And yes, I am aware that pregnancy is not exactly a consensual phenomenon even if the sexual act that lead to the conception may have been.
Am I against the use of birth control? No, of course not. I think it's one of the best things about life today. We can avoid getting pregnant if we don't want to! How can that not be a good thing? Use condoms. Or if you like, don't. It's up to you. Just be sure you and your partner/s know what you're doing and what the consequences could be. Also there's that other wonderful invention, the i-pill, which is slowly being cleared of charges of its alleged ability to prevent implantation and thereby of being an abortifacient. (Courtesy Jezebel's article)
I am also aware that contraception is not exactly cheap, and 'safe' sexual freedom can become the monopoly of the upper socio-economic classes. But abortion is not cheap either. Both medical and alternative varieties of abortion are financially expensive... not to mention the expense to your physical and mental health.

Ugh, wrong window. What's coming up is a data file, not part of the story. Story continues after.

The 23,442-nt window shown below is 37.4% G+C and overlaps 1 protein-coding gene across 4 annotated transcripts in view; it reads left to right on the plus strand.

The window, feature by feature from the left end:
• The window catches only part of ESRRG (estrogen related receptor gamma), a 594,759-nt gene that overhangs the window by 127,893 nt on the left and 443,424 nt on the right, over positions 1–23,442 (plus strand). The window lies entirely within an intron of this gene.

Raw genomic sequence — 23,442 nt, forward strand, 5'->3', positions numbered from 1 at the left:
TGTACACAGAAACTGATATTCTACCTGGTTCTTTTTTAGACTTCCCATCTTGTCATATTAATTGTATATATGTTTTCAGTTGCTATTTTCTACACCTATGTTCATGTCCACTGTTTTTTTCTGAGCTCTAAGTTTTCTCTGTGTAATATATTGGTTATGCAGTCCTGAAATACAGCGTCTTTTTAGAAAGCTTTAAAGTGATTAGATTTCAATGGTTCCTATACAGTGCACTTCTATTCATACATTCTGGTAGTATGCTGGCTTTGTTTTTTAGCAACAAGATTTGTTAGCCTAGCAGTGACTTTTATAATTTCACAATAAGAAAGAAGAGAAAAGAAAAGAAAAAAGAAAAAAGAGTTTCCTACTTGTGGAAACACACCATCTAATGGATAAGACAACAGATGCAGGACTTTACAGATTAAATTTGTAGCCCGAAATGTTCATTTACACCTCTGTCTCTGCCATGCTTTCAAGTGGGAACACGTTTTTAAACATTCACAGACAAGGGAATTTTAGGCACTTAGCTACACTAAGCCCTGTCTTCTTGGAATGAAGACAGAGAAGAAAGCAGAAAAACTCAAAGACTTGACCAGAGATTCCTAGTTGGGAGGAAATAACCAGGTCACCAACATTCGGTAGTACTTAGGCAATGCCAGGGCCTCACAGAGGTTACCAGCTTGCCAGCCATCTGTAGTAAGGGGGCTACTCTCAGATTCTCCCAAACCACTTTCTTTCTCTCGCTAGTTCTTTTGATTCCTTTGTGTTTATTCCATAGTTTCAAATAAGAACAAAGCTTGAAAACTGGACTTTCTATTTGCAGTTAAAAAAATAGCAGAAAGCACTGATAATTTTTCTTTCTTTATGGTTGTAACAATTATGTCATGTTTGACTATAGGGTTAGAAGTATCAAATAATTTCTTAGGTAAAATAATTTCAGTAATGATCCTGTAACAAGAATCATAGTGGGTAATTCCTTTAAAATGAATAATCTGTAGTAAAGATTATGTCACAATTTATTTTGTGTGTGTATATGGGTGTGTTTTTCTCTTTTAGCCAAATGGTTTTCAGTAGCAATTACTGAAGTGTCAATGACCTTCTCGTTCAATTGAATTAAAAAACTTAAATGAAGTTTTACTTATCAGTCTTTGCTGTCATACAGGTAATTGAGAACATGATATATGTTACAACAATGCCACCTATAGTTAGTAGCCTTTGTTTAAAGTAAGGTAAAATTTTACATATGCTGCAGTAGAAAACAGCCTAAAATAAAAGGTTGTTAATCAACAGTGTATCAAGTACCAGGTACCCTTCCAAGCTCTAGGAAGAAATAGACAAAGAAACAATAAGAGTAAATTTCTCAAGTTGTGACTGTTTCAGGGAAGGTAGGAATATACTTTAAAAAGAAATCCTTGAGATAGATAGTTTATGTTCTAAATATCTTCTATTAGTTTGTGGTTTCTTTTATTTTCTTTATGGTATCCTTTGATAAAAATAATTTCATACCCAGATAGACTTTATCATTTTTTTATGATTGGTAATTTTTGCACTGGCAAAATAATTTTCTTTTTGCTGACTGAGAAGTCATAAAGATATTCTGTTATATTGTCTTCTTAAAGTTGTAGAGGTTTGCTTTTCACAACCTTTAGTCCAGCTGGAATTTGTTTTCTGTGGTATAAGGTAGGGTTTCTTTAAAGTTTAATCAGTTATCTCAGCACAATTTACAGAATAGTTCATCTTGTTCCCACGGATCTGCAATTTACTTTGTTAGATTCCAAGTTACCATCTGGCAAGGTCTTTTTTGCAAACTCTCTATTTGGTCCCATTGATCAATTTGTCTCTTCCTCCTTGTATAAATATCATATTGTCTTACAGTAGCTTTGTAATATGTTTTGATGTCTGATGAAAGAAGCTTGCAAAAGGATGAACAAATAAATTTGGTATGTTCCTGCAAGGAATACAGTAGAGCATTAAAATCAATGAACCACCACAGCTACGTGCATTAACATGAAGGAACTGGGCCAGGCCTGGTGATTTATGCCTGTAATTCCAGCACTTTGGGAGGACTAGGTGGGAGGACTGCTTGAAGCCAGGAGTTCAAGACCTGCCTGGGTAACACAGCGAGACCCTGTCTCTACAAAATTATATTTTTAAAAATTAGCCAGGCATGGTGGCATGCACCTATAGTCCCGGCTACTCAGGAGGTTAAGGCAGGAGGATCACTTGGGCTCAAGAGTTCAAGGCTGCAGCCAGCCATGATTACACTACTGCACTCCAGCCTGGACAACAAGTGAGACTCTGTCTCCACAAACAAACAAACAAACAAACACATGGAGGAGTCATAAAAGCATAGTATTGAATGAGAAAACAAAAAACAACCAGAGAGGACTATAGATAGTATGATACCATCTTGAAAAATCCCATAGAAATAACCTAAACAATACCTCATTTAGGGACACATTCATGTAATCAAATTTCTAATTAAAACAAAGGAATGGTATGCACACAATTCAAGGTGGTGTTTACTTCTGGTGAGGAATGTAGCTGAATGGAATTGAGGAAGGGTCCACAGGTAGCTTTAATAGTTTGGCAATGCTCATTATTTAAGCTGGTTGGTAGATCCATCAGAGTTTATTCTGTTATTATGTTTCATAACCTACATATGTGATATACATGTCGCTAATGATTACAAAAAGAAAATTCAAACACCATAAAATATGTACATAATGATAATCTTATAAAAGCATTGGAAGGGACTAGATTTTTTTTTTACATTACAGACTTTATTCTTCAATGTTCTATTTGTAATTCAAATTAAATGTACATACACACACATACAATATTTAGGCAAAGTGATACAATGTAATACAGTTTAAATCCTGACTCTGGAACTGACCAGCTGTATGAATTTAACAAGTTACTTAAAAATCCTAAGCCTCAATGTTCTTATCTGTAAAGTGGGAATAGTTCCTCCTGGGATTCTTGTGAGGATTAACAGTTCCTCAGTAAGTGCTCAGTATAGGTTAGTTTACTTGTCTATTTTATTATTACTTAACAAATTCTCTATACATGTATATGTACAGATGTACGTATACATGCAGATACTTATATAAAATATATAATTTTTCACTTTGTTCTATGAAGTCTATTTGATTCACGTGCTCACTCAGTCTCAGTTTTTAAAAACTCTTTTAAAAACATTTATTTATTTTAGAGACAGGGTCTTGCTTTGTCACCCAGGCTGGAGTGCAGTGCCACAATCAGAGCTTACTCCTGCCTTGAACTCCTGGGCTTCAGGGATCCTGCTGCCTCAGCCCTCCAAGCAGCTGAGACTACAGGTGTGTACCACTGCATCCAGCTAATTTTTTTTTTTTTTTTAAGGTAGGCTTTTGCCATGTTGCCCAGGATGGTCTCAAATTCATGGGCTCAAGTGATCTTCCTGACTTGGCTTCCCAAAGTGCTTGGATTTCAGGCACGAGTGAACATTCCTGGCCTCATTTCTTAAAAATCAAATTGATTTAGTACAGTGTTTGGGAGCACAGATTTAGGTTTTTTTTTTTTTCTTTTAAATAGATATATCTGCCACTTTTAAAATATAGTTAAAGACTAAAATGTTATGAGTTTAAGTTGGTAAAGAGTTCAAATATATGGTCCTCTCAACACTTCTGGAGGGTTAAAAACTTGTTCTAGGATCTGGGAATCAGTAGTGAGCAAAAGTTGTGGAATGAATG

But I am against aborting a foetus. Why? Because I don't believe that anyone, man or woman has the right to decide whether another creature (particularly a human creature) lives or dies.
(And yes, I am a hypocrite. I eat meat. But while I don't believe in the supremacy of human life over other lives, I care more for babies than chickens or goats.)
Am I putting the rights of the foetus over the rights of the mother? If that's how you want to see it... perhaps I am. I see it more as putting the right to life above the right to freedom of choice and life without stigma.
Perhaps it's the chicken and egg question? Which comes first? Life or choice and life without stigma...? I think I figured that one out.
How much of a difference does it make whether it's inside your body or outside? Here's a fascinating article by Australian ethicists, Giubilini and Minerva, who argue that infanticide is as ethical as abortion.
Frankly, I don't know. And I don't believe we can ever know... what gives any of us the right to draw the line?